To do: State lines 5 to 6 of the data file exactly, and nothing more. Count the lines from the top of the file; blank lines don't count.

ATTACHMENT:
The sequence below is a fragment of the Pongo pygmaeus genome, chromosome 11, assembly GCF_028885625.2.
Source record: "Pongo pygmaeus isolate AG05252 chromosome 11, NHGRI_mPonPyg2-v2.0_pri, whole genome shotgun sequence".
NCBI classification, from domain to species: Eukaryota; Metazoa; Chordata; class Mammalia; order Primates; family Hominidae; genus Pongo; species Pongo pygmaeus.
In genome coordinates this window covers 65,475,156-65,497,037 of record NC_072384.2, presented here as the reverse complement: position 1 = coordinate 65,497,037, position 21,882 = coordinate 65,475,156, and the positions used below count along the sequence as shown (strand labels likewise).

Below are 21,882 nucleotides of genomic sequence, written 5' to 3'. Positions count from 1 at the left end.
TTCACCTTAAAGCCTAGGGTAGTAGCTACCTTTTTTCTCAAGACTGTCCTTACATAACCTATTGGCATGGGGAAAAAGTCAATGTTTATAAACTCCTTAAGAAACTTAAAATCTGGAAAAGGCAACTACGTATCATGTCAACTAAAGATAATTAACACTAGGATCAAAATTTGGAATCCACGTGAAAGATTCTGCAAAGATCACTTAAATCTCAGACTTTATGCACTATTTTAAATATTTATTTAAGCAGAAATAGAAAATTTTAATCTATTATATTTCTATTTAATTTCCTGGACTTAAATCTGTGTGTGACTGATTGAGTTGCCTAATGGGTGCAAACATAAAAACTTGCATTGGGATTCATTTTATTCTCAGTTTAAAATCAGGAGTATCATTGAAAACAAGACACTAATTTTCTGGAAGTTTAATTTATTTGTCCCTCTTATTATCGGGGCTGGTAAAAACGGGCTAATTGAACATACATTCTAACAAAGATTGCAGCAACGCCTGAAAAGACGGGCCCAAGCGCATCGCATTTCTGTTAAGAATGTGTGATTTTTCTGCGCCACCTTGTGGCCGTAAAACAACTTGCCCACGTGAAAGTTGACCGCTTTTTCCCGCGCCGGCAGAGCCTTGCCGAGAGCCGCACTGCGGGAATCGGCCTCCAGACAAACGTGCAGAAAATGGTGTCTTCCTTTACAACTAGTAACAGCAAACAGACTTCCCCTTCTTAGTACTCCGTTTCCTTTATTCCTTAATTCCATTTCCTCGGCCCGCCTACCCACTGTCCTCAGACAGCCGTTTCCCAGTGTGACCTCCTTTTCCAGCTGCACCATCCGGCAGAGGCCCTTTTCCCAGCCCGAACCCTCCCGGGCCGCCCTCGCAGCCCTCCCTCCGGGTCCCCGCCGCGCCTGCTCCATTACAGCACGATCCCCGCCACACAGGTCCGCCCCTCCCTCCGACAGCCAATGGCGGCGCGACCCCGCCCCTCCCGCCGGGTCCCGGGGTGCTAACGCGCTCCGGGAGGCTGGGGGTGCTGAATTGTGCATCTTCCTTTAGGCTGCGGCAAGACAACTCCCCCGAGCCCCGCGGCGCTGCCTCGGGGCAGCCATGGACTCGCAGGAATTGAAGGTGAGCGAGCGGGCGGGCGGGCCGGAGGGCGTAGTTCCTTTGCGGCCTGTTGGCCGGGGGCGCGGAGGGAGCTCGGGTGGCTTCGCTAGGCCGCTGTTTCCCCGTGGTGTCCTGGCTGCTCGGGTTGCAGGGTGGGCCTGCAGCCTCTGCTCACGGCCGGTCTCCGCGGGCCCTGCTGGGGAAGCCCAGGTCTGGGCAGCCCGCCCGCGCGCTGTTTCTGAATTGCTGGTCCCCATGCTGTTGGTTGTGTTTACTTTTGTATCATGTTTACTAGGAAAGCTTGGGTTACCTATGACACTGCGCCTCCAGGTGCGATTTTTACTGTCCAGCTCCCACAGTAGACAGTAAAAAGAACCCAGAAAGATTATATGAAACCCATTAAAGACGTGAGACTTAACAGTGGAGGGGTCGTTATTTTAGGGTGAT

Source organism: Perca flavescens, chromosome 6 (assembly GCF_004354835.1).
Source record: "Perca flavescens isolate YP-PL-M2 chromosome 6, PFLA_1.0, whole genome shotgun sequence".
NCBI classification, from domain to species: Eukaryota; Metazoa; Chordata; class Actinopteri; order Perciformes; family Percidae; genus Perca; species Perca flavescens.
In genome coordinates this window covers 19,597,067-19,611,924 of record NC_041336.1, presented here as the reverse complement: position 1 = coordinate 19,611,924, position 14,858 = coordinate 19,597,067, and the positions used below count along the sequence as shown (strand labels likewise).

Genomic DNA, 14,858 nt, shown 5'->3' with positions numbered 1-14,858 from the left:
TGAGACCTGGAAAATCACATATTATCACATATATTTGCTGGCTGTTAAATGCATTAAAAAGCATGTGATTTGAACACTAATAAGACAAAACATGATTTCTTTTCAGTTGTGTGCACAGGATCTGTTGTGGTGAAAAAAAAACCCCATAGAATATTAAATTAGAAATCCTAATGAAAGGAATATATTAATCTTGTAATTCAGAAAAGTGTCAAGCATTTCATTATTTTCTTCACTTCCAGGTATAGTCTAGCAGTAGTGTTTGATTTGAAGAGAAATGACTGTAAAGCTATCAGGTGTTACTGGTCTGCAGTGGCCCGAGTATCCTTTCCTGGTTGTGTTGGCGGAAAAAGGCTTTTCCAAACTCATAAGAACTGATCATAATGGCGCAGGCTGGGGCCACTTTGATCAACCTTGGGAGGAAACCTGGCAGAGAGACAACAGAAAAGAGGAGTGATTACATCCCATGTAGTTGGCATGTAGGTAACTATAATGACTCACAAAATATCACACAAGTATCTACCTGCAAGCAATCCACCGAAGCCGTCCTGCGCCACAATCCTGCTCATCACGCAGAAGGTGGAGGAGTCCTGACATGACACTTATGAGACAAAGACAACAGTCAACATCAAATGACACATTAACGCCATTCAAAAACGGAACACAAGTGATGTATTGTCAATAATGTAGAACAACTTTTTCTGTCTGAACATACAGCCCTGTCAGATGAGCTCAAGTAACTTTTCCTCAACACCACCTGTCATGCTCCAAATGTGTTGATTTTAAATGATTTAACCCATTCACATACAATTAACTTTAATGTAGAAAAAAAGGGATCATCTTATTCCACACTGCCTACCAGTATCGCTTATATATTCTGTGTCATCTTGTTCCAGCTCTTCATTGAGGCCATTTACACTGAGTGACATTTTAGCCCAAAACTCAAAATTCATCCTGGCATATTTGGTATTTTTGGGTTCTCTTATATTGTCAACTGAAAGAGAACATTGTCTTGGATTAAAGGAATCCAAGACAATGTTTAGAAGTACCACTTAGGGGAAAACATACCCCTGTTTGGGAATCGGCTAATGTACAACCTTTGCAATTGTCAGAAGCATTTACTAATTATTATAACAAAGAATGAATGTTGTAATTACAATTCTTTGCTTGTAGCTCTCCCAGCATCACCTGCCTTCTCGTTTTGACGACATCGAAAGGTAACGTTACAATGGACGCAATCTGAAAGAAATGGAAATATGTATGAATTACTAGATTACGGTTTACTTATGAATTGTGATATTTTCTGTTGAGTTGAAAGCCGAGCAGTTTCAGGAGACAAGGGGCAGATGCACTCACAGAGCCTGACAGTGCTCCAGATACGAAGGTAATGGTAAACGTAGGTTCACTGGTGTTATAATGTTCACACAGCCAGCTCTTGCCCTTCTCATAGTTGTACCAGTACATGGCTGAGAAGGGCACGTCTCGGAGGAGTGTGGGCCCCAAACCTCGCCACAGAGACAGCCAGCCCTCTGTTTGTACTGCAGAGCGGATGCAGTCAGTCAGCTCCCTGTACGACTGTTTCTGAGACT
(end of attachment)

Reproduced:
Below are 21,882 nucleotides of genomic sequence, written 5' to 3'. Positions count from 1 at the left end.
TTCACCTTAAAGCCTAGGGTAGTAGCTACCTTTTTTCTCAAGACTGTCCTTACATAACCTATTGGCATGGGGAAAAAGTCAATGTTTATAAACTCCTTAAGAAACTTAAAATCTGGAAAAGGCAACTACGTATCATGTCAACTAAAGATAATTAACACTAGGATCAAAATTTGGAATCCACGTGAAAGATTCTGCAAAGATCACTTAAATCTCAGACTTTATGCACTATTTTAAATATTTATTTAAGCAGAAATAGAAAATTTTAATCTATTATATTTCTATTTAATTTCCTGGACTTAAATCTGTGTGTGACTGATTGAGTTGCCTAATGGGTGCAAACATAAAAACTTGCATTGGGATTCATTTTATTCTCAGTTTAAAATCAGGAGTATCATTGAAAACAAGACACTAATTTTCTGGAAGTTTAATTTATTTGTCCCTCTTATTATCGGGGCTGGTAAAAACGGGCTAATTGAACATACATTCTAACAAAGATTGCAGCAACGCCTGAAAAGACGGGCCCAAGCGCATCGCATTTCTGTTAAGAATGTGTGATTTTTCTGCGCCACCTTGTGGCCGTAAAACAACTTGCCCACGTGAAAGTTGACCGCTTTTTCCCGCGCCGGCAGAGCCTTGCCGAGAGCCGCACTGCGGGAATCGGCCTCCAGACAAACGTGCAGAAAATGGTGTCTTCCTTTACAACTAGTAACAGCAAACAGACTTCCCCTTCTTAGTACTCCGTTTCCTTTATTCCTTAATTCCATTTCCTCGGCCCGCCTACCCACTGTCCTCAGACAGCCGTTTCCCAGTGTGACCTCCTTTTCCAGCTGCACCATCCGGCAGAGGCCCTTTTCCCAGCCCGAACCCTCCCGGGCCGCCCTCGCAGCCCTCCCTCCGGGTCCCCGCCGCGCCTGCTCCATTACAGCACGATCCCCGCCACACAGGTCCGCCCCTCCCTCCGACAGCCAATGGCGGCGCGACCCCGCCCCTCCCGCCGGGTCCCGGGGTGCTAACGCGCTCCGGGAGGCTGGGGGTGCTGAATTGTGCATCTTCCTTTAGGCTGCGGCAAGACAACTCCCCCGAGCCCCGCGGCGCTGCCTCGGGGCAGCCATGGACTCGCAGGAATTGAAGGTGAGCGAGCGGGCGGGCGGGCCGGAGGGCGTAGTTCCTTTGCGGCCTGTTGGCCGGGGGCGCGGAGGGAGCTCGGGTGGCTTCGCTAGGCCGCTGTTTCCCCGTGGTGTCCTGGCTGCTCGGGTTGCAGGGTGGGCCTGCAGCCTCTGCTCACGGCCGGTCTCCGCGGGCCCTGCTGGGGAAGCCCAGGTCTGGGCAGCCCGCCCGCGCGCTGTTTCTGAATTGCTGGTCCCCATGCTGTTGGTTGTGTTTACTTTTGTATCATGTTTACTAGGAAAGCTTGGGTTACCTATGACACTGCGCCTCCAGGTGCGATTTTTACTGTCCAGCTCCCACAGTAGACAGTAAAAAGAACCCAGAAAGATTATATGAAACCCATTAAAGACGTGAGACTTAACAGTGGAGGGGTCGTTATTTTAGGGTGAT